Malaysian Songket Added To UNESCO’s List Of Intangible Cultural Heritage Of Humanity

The Malaysian songket has been listed in UNESCO’s List of Intangible Cultural Heritage of Humanity. (Image by Aditya Wardhana)

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Our Malaysian songket — a traditional woven textile — is now, officially, world heritage! The United Nations Educational, Scientific and Cultural Organization (UNESCO) has recognised Malaysian culture for the sixth time after songket was included to the List of Intangible Cultural Heritage of Humanity.

This was announced on 15 December at the UNESCO headquarters in Paris, France during its 16th Session of the Intergovernmental Committee for the Safeguarding of Intangible Cultural Heritage.

This hand-woven silk or cotton fabric with intricate gold or silver thread patterns can be found in Malaysia and Indonesia, as well as Singapore and Brunei. The songket‘s metallic threads, which were once reserved for royalty in the 16th century, gleam against the backdrop cloth, creating a dazzling effect that’s instantly recognisable.

The world’s greatest acknowledgement for intangible cultural heritage is inclusion on the Unesco Representative List, which helps boost and promote heritage on a global basis.

Weaving Songket cloth

The inclusion of songket on this list, according to the Malaysian Ministry of Tourism, Arts, and Culture (MOTAC), raises awareness about the need to safeguard Malaysian culture and inspires individuals to take up the art form themselves.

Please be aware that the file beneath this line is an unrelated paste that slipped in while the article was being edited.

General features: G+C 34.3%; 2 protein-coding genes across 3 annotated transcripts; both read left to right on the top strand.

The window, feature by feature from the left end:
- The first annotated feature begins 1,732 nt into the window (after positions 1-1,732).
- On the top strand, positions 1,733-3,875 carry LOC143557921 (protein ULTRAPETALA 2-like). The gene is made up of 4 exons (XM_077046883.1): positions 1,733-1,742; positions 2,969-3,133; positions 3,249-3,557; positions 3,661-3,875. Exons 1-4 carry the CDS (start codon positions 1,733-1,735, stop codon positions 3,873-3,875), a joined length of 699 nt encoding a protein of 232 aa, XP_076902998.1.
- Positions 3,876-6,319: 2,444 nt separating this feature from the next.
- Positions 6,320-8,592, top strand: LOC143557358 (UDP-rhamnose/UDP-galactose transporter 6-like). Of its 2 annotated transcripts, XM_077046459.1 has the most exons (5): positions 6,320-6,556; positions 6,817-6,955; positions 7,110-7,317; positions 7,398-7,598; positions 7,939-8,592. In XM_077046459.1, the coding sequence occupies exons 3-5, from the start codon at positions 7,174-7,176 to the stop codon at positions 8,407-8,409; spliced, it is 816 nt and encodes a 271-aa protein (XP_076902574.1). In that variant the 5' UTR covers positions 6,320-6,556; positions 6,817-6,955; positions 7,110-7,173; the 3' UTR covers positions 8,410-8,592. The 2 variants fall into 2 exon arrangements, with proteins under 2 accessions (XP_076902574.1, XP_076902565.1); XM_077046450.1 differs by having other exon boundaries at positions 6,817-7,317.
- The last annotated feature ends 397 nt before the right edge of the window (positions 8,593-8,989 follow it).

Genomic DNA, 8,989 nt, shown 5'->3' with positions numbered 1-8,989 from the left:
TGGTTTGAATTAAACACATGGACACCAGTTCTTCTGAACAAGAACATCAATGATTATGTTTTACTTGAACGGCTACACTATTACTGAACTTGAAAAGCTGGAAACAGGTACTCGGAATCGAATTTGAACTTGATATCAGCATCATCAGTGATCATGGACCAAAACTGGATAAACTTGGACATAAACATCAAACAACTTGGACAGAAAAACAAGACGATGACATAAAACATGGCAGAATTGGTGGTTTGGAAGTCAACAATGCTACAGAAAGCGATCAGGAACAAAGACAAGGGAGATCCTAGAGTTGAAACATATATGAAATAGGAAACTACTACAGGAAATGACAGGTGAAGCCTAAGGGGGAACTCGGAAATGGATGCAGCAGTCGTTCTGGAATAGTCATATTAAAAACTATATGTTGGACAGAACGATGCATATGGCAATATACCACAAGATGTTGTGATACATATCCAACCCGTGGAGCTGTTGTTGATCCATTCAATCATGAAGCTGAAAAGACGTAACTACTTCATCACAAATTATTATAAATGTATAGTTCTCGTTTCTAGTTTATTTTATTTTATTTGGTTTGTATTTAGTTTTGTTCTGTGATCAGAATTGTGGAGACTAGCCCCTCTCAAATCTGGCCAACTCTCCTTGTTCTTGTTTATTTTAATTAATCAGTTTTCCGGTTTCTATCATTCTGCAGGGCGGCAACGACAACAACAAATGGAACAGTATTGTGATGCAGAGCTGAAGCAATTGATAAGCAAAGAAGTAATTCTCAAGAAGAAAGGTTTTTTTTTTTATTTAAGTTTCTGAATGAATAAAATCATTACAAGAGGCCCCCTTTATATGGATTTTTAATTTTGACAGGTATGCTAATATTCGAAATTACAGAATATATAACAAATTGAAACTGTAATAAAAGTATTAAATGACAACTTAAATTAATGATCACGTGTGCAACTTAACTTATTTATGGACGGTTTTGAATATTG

UNESCO’s recognition also promotes awareness about the importance of safeguarding Malaysia’s cultural heritage and it will also pique the curiosity of the younger generation in songket weaving.

Malaysia now has a total of six intangible cultural heritages under UNESCO’s Representative List. Besides songket, others on the list are mak yong (Malay traditional dance), dondang sayang (Malay love ballad), silat (Malay martial arts), pantun (Malay poetry, listed with Indonesia), and the wangkang ceremony (Chinese barge festival to ward off evil spirits, listed with China).

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A journalist by profession, self-proclaimed horror movie expert by passion. Danisha needs to spend more time watching sunsets than Netflix. Ultimately, she's just another girl figuring out her place in the world in between the multitudinous demands of adult life.